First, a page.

Here He Comes Again, Paulinas Guy
Whether you are a millionaire rock star or an entry-level customer-service rep, no one can resist the lure of cable graft. Wandering unbadged and unescorted at the National Show last Tuesday in New Orleans (until a Wire correspondent recognized him) was Ric Ocasek, former lead singer of The Cars. He explained that his wife, model-actress Paulina Porizkova, was signing autographs in a booth, "and I'm not, so I'm taking a look around." The rocker branded Cable2K pretty cool, adding that he had never been to a trade show before, except for "a little indie-film thing in Milan. Nothing like this. I love technology." "So, you're getting a lot of product demos?" he was asked. "Nah, I'm just picking up stuff for my kids," he said, holding up a modest bag of trinkets.
- - - Celebrity attorney Alan Dershowitz also shopped the booths at the National Show. In addition to "selling out" the 500 free copies of his latest book, The Genesis of Justice, at his first trade-show book signing, Dershowitz found time Tuesday to tour the floor. He stopped to talk to The Wire clutching a plain white yo-yo with a Toshiba logo and bright yellow flip-flops from StreamSearch.com, while keeping an eye on the Court TV PR exec responsible for keeping tabs on his Turner bag stuffed with other goodies. His favorite: the yo-yo, which he mastered as a youth and demonstrated as he talked, prompting Court TV president Henry Schleiff to observe," You'll always have something to fall back on."
- - - Tennis Grand Slam vet Jim Courier made his debut as a cable employee in New Orleans, just hours after official word broke of his retirement from the professional men's circuit. But what no one could tell as he gripped and grinned through the "Breakfast at Wimbledon" affiliate photo op was how close Courier came to a serious injury that could have knocked him out before his multiyear contract with Turner Sports was even announced. Sporting a vivid red mark on the far right side of his temple, Courier explained that it came courtesy of a friend who got a little frustrated on the golf course and angrily tossed his sand wedge, which then boomeranged in his direction, slamming into his temple. Courier told The Wire he was in such pain he couldn't figure out how to break the club in half and strangle his friend at the same time.
- - - Final celebrity sighting: Rapper Coolio, headed into the far doors of the show floor, sans entourage. One bystander called out a greeting, then a handful of convention-center employees exploded in glee. "Coolio! I can't believe it. I can't believe you're here. My Man! Yo, Coolio!" But in a sudden reversal worthy of an American Express commercial, one worker's next comment was, "Hey, man, you got no badge. You're not supposed to come in here." (Like Ocasek, Coolio got in anyway.)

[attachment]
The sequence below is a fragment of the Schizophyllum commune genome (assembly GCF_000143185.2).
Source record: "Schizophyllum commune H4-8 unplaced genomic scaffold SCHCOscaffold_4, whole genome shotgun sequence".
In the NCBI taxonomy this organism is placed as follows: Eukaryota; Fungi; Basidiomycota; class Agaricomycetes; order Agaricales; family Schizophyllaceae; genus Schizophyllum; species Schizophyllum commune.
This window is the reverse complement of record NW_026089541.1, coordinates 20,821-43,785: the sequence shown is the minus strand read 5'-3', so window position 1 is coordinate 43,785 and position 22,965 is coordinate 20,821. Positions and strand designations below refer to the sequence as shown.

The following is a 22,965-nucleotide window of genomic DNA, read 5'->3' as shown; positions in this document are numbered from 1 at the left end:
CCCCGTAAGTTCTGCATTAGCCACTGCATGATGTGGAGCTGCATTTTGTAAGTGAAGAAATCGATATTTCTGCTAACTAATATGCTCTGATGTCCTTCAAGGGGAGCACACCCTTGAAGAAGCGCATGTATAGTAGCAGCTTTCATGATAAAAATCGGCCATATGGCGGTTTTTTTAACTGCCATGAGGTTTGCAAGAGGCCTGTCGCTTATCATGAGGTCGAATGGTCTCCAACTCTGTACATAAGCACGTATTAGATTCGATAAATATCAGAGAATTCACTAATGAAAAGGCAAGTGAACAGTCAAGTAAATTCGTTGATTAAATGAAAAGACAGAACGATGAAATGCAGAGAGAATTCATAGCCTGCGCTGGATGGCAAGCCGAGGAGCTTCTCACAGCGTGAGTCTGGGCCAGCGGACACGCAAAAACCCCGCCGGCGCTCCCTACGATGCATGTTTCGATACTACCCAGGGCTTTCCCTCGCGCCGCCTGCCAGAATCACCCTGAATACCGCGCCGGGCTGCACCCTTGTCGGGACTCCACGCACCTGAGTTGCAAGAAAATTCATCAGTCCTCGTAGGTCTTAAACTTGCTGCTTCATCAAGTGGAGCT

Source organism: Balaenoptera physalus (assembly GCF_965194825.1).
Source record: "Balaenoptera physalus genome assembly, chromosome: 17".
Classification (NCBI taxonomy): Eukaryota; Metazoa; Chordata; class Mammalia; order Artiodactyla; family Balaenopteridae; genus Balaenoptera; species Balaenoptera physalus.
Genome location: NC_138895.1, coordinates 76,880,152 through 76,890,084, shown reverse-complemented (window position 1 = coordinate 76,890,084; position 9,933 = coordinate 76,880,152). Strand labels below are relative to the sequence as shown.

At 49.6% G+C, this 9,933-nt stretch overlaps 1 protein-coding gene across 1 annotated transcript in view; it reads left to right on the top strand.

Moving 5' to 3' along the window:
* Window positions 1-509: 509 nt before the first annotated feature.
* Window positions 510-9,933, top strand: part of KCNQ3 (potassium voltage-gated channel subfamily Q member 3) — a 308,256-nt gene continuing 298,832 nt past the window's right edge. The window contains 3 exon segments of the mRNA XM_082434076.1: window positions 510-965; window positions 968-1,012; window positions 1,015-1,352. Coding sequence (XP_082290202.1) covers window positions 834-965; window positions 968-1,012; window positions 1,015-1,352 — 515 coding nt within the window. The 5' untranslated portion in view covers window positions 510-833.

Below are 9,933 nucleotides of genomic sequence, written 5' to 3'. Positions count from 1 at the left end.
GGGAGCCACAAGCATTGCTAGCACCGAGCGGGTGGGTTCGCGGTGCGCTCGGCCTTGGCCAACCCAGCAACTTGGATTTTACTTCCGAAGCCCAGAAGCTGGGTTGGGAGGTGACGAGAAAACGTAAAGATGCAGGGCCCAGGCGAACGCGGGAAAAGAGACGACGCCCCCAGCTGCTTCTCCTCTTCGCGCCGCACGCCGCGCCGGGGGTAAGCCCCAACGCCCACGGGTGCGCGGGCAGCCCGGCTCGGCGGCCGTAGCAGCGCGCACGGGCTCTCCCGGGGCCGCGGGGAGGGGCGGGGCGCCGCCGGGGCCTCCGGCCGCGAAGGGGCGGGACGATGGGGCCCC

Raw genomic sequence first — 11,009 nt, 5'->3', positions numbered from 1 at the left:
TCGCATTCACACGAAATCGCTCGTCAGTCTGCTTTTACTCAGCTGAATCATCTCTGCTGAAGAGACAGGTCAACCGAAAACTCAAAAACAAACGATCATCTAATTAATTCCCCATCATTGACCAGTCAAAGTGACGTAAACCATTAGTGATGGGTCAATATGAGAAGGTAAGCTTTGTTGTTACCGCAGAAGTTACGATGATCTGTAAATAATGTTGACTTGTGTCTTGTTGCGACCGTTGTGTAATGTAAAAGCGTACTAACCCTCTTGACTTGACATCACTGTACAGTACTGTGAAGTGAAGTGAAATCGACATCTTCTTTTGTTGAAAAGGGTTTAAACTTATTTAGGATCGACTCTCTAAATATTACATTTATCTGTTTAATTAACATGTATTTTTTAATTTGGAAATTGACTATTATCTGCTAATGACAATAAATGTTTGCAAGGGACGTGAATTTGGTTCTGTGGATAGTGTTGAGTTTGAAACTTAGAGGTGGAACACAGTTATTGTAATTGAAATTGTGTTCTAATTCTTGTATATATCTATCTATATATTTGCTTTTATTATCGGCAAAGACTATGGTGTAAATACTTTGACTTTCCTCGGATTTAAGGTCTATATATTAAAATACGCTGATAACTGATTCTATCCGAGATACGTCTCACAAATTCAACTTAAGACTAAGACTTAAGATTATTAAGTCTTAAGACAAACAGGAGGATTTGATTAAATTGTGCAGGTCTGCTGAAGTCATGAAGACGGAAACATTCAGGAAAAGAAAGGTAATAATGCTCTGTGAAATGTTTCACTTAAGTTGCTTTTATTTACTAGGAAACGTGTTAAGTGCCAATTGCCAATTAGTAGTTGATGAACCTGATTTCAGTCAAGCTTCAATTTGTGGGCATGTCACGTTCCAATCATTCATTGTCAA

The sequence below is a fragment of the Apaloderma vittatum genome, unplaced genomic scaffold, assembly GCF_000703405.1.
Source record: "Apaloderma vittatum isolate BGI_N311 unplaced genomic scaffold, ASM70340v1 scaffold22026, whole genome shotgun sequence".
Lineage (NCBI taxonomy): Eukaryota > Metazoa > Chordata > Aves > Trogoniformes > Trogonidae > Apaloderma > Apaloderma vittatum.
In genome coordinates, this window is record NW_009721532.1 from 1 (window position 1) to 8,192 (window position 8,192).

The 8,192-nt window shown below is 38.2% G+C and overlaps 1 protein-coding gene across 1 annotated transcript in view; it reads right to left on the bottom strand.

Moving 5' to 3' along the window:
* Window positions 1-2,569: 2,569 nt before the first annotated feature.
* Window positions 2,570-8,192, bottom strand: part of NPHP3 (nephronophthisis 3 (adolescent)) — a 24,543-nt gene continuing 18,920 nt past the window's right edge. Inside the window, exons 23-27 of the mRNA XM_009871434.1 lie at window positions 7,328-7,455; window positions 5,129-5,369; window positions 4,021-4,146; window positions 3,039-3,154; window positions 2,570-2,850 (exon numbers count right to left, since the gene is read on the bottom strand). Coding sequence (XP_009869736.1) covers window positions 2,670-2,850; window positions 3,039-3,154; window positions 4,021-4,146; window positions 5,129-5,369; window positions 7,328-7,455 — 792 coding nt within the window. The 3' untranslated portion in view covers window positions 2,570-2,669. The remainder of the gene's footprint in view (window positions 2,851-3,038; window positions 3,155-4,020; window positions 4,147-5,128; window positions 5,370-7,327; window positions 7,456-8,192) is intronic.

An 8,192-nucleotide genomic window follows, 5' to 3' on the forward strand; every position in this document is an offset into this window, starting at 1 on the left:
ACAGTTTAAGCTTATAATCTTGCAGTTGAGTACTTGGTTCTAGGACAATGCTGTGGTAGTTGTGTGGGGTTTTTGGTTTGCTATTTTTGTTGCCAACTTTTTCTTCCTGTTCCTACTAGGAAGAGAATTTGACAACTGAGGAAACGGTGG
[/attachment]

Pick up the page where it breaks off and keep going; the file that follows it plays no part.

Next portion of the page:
- - - Part of The Walt Disney Co.'s strategy in its mini-feud with Time Warner Cable was to play the direct-broadcast satellite card-that is, to reimburse customers who bought DBS dishes to pick up ABC programming that Time Warner declined to carry. But the Mouse House hasn't always been so DBS-friendly. Last year, at the urging of Disney uber-lobbyist Preston Padden, the House Judiciary Committee adopted an amendment that would have barred within one year the importation of distant network signals in markets served by at least two local TV signals delivered via satellite. This meant DirecTV Inc.-which, at the time, had no local-into-local strategy-would have had to terminate distant network service to thousands of DBS customers living in markets where Dish Network, which had an aggressive local-into-local strategy, began to offer the local affiliates of the four major networks. The amendment, Padden said at the time, was intended as "a much better way to incentivize people to do local-into-local." A DBS lobbyist, angry about the Disney gambit, said the provision had to come out, claiming that it "disenfranchises these distant-network-signal subscribers and basically makes the equipment they have purchased useless for the purpose of network programming." Padden eventually lost the battle, as Congress decided to drop the provision.
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